Polynomials-and-rational-expressions/712740: (−4mn^6)(−5m^3n^2)^2 my answer was -100 m^10 n^101 solutions Answer 438134 by jsmallt9(3296)   on 2013-02-10 13:46:45 (Show Source): You can put this solution on YOUR website!Your error was in squaring . According to one rule of exponents, you raise a single term, like , to a power by raising each factor to that power. So according to this rule: becomes Squaring the -5 is easy. To square the powers of m and n we use another rule of exponents: Multiply the exponents! (This is where you went wrong. You apparently squared the 3 and got 9 and squared the 2 and got 4.) So we should get: With properly simplified to we can now multiply it by giving us: P.S. Your answer has n to the right power. But it is only a lucky accident that squaring the exponent of 2 (which you should not have done) works out the same as multiplying the exponents of 2 (which you should have done)!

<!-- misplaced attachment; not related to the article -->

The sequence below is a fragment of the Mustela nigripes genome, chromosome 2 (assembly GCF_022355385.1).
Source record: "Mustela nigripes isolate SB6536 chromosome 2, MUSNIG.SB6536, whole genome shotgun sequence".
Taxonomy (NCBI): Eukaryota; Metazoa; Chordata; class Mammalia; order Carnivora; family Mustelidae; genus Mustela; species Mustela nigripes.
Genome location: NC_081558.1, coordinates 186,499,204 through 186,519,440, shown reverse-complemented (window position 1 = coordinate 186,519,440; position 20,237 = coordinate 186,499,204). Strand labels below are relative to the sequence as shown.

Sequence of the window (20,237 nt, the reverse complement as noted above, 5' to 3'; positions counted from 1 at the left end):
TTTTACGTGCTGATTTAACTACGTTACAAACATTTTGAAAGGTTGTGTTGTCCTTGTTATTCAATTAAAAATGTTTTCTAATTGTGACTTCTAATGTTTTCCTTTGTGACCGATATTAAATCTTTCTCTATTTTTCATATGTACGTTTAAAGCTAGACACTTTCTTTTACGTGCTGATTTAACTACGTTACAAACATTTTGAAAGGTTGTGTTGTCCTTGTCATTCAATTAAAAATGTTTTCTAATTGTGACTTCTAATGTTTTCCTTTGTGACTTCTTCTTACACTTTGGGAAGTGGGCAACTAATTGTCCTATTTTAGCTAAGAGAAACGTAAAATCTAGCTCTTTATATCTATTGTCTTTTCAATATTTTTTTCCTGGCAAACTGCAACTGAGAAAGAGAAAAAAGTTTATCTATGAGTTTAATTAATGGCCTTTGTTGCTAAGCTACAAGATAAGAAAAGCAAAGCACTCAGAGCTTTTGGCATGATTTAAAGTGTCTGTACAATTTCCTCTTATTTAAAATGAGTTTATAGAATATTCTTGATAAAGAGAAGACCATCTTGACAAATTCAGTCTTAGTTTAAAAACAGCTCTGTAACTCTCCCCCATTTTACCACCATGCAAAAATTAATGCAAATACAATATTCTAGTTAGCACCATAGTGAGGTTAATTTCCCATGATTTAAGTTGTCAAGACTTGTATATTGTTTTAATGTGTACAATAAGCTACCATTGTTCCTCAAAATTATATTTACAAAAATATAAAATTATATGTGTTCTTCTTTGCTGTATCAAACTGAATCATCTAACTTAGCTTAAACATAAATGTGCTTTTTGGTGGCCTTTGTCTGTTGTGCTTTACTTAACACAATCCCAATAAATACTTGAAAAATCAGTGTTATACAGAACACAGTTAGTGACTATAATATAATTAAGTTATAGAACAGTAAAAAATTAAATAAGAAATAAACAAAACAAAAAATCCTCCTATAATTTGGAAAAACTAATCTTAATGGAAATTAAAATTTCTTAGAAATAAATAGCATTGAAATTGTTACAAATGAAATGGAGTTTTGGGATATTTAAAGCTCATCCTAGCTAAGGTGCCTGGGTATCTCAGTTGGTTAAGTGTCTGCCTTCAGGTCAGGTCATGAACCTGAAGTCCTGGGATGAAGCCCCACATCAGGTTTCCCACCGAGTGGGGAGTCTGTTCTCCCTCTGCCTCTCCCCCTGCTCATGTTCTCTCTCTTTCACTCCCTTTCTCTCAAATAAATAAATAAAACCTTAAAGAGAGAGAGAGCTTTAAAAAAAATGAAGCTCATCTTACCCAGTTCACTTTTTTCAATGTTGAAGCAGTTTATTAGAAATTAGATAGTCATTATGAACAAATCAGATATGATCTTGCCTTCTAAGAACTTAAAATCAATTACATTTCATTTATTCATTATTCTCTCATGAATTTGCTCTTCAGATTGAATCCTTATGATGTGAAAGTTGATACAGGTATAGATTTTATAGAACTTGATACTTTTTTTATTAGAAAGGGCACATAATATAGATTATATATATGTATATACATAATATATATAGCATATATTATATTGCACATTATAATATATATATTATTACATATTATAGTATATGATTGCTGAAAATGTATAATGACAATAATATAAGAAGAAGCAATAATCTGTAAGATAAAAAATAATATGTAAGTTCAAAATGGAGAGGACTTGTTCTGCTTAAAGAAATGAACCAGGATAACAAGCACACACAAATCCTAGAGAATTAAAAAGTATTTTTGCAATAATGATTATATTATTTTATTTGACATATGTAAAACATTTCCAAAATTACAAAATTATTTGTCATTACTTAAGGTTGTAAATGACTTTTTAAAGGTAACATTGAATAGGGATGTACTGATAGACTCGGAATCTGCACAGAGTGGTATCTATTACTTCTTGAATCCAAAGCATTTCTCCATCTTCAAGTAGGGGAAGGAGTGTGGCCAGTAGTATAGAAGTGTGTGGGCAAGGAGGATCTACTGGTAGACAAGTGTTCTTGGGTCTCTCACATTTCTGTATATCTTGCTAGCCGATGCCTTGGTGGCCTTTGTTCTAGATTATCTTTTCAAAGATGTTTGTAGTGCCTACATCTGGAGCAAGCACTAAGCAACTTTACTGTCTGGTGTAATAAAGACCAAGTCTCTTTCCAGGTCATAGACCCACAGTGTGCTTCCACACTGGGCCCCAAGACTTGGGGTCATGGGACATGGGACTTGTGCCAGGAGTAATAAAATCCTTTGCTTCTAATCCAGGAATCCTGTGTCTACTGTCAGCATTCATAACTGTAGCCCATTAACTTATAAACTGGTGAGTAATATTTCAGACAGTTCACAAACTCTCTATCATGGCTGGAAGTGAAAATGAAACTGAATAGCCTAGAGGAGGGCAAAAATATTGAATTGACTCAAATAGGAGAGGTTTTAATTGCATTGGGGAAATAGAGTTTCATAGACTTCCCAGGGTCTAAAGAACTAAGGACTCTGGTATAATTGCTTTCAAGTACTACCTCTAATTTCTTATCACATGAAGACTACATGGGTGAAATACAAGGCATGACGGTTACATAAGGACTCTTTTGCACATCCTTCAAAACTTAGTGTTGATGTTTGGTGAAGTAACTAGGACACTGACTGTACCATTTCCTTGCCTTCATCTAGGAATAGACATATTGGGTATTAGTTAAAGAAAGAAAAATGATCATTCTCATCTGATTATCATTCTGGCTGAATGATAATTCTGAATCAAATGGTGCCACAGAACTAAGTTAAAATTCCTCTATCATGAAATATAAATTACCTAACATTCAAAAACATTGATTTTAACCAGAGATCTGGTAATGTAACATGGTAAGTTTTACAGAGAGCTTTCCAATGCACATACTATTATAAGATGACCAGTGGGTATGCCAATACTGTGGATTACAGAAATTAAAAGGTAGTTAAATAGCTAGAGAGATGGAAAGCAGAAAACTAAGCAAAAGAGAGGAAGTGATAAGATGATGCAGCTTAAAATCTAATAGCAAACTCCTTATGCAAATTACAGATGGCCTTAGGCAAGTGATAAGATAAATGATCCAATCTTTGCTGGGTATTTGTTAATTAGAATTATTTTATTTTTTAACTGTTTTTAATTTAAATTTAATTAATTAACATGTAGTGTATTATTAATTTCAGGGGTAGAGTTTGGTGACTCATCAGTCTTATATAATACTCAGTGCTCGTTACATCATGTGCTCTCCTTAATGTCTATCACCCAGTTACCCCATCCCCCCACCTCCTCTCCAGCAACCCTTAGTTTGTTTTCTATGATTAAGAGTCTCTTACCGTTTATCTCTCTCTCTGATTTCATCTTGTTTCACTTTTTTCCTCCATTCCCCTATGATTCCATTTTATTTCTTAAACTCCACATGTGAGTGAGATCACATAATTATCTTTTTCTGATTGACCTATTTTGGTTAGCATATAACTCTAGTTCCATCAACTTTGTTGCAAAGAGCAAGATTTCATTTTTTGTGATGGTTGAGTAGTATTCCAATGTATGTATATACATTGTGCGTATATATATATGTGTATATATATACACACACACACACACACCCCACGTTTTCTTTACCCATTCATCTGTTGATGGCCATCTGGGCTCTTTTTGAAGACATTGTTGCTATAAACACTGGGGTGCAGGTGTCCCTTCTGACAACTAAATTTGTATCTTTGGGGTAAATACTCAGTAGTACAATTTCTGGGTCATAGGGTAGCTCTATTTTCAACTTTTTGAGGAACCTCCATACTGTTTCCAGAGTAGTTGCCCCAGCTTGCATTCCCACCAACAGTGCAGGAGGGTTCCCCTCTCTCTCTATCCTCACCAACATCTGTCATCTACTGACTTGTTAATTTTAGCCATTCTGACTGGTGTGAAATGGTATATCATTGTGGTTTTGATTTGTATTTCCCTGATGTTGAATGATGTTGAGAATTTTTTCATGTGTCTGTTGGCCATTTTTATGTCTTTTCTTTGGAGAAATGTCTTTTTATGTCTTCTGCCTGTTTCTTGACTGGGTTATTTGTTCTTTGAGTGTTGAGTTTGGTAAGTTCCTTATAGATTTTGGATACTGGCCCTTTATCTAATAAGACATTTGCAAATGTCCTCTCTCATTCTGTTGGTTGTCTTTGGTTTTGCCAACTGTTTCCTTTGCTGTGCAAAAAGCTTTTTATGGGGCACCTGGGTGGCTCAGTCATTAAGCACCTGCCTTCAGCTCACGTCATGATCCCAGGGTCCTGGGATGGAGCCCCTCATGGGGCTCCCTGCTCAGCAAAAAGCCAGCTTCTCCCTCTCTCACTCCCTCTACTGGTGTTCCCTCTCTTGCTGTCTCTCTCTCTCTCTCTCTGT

Polynomials-and-rational-expressions/712684: using the 6th row of pascals triangle,expand (2x-5y)^51 solutions Answer 438129 by jsmallt9(3296)   on 2013-02-10 13:28:57 (Show Source): You can put this solution on YOUR website!Pascal's triangle provides coefficients for the terms in the expansion of powers of a binomial (like ). Before we figure out the coefficients we are going to look at the terms. The pattern of the terms, without the coefficients, for ) will be: Note how the exponents of each term add up to 5. Note also the alternating operations (positive/add then subtract then add ...). The alternating operations are due to the "-" between the 2x and the 5y in . (If there had been a "+" between the 2x and 5y then there would only be additions.) We can simplify our coefficient-less expression by raising everything to their powers ... and then multiplying within the terms... Now we're ready for the coefficients from Pascal's Triangle. Pascal's Triangle starts with: ``` 1 1 1 1 2 1 1 3 3 1 ```As you can see, the outermost edges of the triangle are all 1's. For the numbers on the inside you add the number above and to the left and the number above and to the right. For example, in the 4th row:The row starts with a 1 because all rows start with a 1.The first 3 in the 4th row comes from adding the 1 that starts the 3rd row and the 2 in the 3rd row.The second 3 in the 4th row comes from adding the 2 in the 3rd row and the 1 at the end of the 3rd row.The row ends with a 1 because all rows end in a 1.In the 5th row...It start's with a 1The next number will be the sum of the first 1 in the 4th row and the first 3 in the 4th row.Next in the 5th row will be the sum of the two 3's in the 4th row.Next will be the sum of the second 3 and the last 1And the row ends with a 1.I'll leave it up to you to figure out the 5th and 6th rows. Once you have the 6th row you will have a row with six numbers. Earlier we came up with the expression: which has six terms! Take each of the numbers from the 6th row, in order, and put one of them in front of each of the 6 terms of the expression above. For example the 1 at the start of the 6th row would go in front of the first term: The second number in the 6th row works out to be 5. So we put this 5 in front of the second term: (There will still be a "-" in front of this term.) The 1 at the end of the 6th row goes in front of the last term: (There will still be a "-" in front of this term.) Insert the rest of the 6th row in front of the rest of the terms. And last of all, multiply these numbers from the 6th row with each of the terms. So the first, second and last terms work out to be: (There will still be a "-" in front of this term.) (There will still be a "-" in front of this term.) So you end up with: + ? - ? + ? The three ?'s will be replaced by the terms you figured out. (Make sure you keep the alternating signs!)